By dfree (392), hampton bays on Feb 15, 18 5:50 AM
This is what happens when the inmates run the asylum. Time to start merging school districts. Stop giving away money for 181 days of work with no accountability. And, when you retire, you retire. Off the taxpayers back. If you are smart enough to teach you should be smart enough to plan for retirement. The old adage that the benefits are needed because of decreased wages does not work anymore. The Teachers union is bankrupting the taxpayer. Things, however, will never change as long as the politicians ...more
By The Real World (340), southampton on Feb 15, 18 7:28 AM
1 member liked this comment
Those teachers would love to lock you in a room with 25 seven year olds for 8 hours at a time, 181 days a year and see if you still think they're compensation is too high.

Of course "cut everything" is the answer for those of us who have no kids in our local district and will die before we see the longterm effects of defunding public education.
By Fore1gnBornHBgrown (1323), HAMPTON BAYS on Feb 15, 18 7:34 AM
1 member liked this comment
First of all, not 8 hours. Only can work 6 hours or so by contract. Second, its the job, you have a choice. 3rd, comes down to benefits. Its not cut everything as you say. Its stop going to the taxpayers for everything. There are what? 60 or so School Districts in Suffolk. Mention merge to the teachers, then they get upset. Obviously you think the teachers are babysitters and not educators.
By The Real World (340), southampton on Feb 15, 18 7:38 AM
1 member liked this comment
7:30AM to 3:30PM is a pretty standard work day for teachers.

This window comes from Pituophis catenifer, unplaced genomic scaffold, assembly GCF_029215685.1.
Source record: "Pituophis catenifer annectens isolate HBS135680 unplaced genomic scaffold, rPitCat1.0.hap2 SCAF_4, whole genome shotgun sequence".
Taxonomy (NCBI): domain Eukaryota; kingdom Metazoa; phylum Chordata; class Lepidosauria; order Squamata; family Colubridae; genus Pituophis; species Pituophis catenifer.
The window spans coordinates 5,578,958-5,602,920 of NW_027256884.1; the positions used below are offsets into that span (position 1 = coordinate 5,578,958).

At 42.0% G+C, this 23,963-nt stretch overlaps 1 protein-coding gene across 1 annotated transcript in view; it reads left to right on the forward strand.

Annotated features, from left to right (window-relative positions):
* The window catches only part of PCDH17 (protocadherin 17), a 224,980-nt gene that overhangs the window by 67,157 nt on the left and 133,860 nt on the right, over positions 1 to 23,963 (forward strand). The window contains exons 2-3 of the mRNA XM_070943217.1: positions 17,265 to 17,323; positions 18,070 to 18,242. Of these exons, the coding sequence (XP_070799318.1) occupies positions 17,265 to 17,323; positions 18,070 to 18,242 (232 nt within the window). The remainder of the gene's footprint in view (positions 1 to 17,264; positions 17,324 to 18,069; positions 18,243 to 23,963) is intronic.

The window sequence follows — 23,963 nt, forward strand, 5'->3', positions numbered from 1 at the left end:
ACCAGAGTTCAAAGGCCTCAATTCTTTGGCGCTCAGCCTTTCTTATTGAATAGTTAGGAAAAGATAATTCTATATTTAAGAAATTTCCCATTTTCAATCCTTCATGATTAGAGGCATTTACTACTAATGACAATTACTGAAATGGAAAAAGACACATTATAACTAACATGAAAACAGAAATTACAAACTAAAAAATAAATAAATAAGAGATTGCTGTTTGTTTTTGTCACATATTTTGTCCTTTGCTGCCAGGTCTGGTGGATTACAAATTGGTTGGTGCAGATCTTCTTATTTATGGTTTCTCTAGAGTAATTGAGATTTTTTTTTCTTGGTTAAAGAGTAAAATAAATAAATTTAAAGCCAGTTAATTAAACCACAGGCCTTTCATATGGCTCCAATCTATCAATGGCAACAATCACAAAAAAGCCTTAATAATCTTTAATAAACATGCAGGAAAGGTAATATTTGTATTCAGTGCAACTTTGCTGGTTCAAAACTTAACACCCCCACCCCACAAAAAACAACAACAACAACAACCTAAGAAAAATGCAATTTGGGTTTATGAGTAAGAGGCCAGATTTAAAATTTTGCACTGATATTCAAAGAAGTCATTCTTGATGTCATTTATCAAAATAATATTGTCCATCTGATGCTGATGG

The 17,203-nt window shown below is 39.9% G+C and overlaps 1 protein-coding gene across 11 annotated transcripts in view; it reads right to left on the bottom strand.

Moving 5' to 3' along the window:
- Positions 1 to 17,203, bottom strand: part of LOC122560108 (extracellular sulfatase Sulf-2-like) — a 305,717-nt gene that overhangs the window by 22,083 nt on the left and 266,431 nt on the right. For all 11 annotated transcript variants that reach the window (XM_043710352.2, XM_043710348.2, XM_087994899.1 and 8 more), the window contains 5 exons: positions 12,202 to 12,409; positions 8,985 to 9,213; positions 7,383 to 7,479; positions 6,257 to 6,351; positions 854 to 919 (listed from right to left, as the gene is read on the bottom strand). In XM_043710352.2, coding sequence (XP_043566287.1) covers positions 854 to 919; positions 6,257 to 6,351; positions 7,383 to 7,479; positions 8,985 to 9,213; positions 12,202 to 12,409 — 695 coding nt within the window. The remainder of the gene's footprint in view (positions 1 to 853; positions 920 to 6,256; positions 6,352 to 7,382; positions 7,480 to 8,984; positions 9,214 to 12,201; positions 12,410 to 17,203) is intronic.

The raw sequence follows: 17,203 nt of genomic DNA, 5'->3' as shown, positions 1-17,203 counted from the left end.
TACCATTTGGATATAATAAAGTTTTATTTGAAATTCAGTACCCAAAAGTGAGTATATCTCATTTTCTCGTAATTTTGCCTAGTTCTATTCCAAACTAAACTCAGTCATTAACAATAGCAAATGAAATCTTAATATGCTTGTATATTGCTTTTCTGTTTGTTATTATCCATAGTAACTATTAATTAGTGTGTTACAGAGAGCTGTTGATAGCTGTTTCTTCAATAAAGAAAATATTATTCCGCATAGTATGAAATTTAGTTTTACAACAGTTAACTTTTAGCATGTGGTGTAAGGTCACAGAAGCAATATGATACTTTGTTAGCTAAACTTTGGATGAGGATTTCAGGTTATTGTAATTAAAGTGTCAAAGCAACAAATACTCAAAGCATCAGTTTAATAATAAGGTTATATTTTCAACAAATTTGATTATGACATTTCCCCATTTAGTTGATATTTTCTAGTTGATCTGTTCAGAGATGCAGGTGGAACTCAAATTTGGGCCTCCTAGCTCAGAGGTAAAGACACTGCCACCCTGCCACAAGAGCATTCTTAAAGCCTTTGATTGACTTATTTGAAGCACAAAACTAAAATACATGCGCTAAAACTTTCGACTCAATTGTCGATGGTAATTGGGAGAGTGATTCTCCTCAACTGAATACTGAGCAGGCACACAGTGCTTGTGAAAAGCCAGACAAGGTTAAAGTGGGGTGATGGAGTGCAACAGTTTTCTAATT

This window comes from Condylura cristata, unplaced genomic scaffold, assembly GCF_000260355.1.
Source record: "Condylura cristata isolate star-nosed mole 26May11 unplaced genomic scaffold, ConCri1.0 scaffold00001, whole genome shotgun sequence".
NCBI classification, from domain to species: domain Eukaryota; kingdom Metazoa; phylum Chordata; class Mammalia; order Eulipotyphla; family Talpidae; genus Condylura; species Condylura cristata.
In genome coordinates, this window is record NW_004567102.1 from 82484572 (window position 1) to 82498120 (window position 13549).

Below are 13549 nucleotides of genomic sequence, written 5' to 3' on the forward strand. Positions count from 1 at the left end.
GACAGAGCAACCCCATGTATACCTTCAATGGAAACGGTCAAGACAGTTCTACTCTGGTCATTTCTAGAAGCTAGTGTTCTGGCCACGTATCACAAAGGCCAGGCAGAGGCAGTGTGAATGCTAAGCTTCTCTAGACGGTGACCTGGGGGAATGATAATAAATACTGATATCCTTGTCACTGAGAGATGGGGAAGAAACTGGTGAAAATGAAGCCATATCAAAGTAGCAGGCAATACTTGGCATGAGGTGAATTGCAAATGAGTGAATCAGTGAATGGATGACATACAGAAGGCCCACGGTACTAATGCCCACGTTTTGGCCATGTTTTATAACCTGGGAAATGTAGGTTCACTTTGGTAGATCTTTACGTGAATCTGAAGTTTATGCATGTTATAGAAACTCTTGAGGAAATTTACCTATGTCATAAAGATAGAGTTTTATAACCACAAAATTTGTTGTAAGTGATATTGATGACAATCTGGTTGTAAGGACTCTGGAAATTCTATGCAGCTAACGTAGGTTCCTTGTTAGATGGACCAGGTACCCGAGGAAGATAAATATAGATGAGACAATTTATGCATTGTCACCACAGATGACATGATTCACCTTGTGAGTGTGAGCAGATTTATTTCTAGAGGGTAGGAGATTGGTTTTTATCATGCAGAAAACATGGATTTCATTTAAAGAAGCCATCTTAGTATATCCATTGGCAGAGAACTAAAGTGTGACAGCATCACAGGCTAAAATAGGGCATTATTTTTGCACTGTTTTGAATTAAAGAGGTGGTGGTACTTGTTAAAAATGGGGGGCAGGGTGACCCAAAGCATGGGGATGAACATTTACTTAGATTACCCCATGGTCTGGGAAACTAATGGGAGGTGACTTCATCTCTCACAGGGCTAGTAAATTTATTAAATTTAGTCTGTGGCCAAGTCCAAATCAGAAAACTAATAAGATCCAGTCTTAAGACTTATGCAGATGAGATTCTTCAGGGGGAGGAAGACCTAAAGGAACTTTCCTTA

We already have a hard time drawing talented teachers out east. The NYC DOE offers robust compensation and benefits package a hundred miles up the road, and they're always looking for teachers. Cut health insurance or chop $5k off people's salaries and we'll see an actual death spiral.

You get what you pay for!
By Fore1gnBornHBgrown (1323), HAMPTON BAYS on Feb 15, 18 7:46 AM
The Town Board should really be commenting on this. This affects the Western portion of Southampton Town where the taxes are already the highest! Where are you when it comes to Eastport - Southampton Town Board???
By Mouthampton (369), Southampton on Feb 15, 18 2:30 PM
Most of Eastport is in Brookhaven.
By tenn tom (176), remsenburg on Feb 15, 18 3:02 PM
It is about 60-40. The school tax is absurd. Where is either Town Board then?
By Mouthampton (369), Southampton on Feb 16, 18 3:06 PM
Time to merge districts? ESM is a merged district.
Ms Kesnig "disappointed"?The BOE runs the district. Consider a new BOE.
The next step? Cover the shortfall w a10 year bond. The public needs to attend BOE meetings and make spending cuts everywhere.


By emos (1), brookhaven on Feb 15, 18 6:25 PM